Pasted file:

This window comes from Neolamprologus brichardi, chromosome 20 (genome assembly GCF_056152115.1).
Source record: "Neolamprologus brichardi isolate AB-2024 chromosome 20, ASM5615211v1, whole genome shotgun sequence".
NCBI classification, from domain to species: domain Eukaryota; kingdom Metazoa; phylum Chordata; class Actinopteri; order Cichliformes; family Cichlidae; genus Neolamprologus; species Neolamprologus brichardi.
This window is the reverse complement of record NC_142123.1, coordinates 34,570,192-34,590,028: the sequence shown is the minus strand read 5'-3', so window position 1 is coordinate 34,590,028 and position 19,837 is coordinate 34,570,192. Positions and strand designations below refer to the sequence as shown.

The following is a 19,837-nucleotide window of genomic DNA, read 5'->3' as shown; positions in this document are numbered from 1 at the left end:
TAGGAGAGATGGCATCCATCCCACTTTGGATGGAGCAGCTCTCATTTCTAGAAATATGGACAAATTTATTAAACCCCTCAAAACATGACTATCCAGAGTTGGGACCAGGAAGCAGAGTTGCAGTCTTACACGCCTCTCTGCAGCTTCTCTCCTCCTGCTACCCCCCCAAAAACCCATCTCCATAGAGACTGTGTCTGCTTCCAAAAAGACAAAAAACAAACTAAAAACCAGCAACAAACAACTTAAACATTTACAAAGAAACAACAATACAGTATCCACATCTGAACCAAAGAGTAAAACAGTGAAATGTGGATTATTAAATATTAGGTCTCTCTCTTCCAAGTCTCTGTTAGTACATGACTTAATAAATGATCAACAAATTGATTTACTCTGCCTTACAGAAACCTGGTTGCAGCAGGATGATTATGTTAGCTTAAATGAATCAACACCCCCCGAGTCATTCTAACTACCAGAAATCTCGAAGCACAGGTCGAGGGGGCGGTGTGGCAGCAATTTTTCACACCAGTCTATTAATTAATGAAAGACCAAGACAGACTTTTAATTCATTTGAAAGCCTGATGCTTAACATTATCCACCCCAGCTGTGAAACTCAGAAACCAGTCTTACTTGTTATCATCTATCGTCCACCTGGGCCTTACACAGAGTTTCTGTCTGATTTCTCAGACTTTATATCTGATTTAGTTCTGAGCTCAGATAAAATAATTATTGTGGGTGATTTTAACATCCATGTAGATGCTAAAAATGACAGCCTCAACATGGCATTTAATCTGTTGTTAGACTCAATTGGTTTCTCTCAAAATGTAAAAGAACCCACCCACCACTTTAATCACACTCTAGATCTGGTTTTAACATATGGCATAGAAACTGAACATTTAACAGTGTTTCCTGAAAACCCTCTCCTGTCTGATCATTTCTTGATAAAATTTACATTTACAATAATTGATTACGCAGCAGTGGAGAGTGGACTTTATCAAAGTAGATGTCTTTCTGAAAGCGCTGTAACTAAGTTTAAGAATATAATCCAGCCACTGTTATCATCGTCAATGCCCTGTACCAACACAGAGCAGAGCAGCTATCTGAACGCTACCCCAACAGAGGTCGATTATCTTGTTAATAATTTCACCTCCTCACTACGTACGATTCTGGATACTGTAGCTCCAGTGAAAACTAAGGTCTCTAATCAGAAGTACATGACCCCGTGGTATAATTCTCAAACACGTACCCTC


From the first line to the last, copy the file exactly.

This window comes from Neolamprologus brichardi, chromosome 20 (genome assembly GCF_056152115.1).
Source record: "Neolamprologus brichardi isolate AB-2024 chromosome 20, ASM5615211v1, whole genome shotgun sequence".
NCBI classification, from domain to species: domain Eukaryota; kingdom Metazoa; phylum Chordata; class Actinopteri; order Cichliformes; family Cichlidae; genus Neolamprologus; species Neolamprologus brichardi.
This window is the reverse complement of record NC_142123.1, coordinates 34,570,192-34,590,028: the sequence shown is the minus strand read 5'-3', so window position 1 is coordinate 34,590,028 and position 19,837 is coordinate 34,570,192. Positions and strand designations below refer to the sequence as shown.

The following is a 19,837-nucleotide window of genomic DNA, read 5'->3' as shown; positions in this document are numbered from 1 at the left end:
TAGGAGAGATGGCATCCATCCCACTTTGGATGGAGCAGCTCTCATTTCTAGAAATATGGACAAATTTATTAAACCCCTCAAAACATGACTATCCAGAGTTGGGACCAGGAAGCAGAGTTGCAGTCTTACACGCCTCTCTGCAGCTTCTCTCCTCCTGCTACCCCCCCAAAAACCCATCTCCATAGAGACTGTGTCTGCTTCCAAAAAGACAAAAAACAAACTAAAAACCAGCAACAAACAACTTAAACATTTACAAAGAAACAACAATACAGTATCCACATCTGAACCAAAGAGTAAAACAGTGAAATGTGGATTATTAAATATTAGGTCTCTCTCTTCCAAGTCTCTGTTAGTACATGACTTAATAAATGATCAACAAATTGATTTACTCTGCCTTACAGAAACCTGGTTGCAGCAGGATGATTATGTTAGCTTAAATGAATCAACACCCCCCGAGTCATTCTAACTACCAGAAATCTCGAAGCACAGGTCGAGGGGGCGGTGTGGCAGCAATTTTTCACACCAGTCTATTAATTAATGAAAGACCAAGACAGACTTTTAATTCATTTGAAAGCCTGATGCTTAACATTATCCACCCCAGCTGTGAAACTCAGAAACCAGTCTTACTTGTTATCATCTATCGTCCACCTGGGCCTTACACAGAGTTTCTGTCTGATTTCTCAGACTTTATATCTGATTTAGTTCTGAGCTCAGATAAAATAATTATTGTGGGTGATTTTAACATCCATGTAGATGCTAAAAATGACAGCCTCAACATGGCATTTAATCTGTTGTTAGACTCAATTGGTTTCTCTCAAAATGTAAAAGAACCCACCCACCACTTTAATCACACTCTAGATCTGGTTTTAACATATGGCATAGAAACTGAACATTTAACAGTGTTTCCTGAAAACCCTCTCCTGTCTGATCATTTCTTGATAAAATTTACATTTACAATAATTGATTACGCAGCAGTGGAGAGTGGACTTTATCAAAGTAGATGTCTTTCTGAAAGCGCTGTAACTAAGTTTAAGAATATAATCCAGCCACTGTTATCATCGTCAATGCCCTGTACCAACACAGAGCAGAGCAGCTATCTGAACGCTACCCCAACAGAGGTCGATTATCTTGTTAATAATTTCACCTCCTCACTACGTACGATTCTGGATACTGTAGCTCCAGTGAAAACTAAGGTCTCTAATCAGAAGTACATGACCCCGTGGTATAATTCTCAAACACGTACCCTC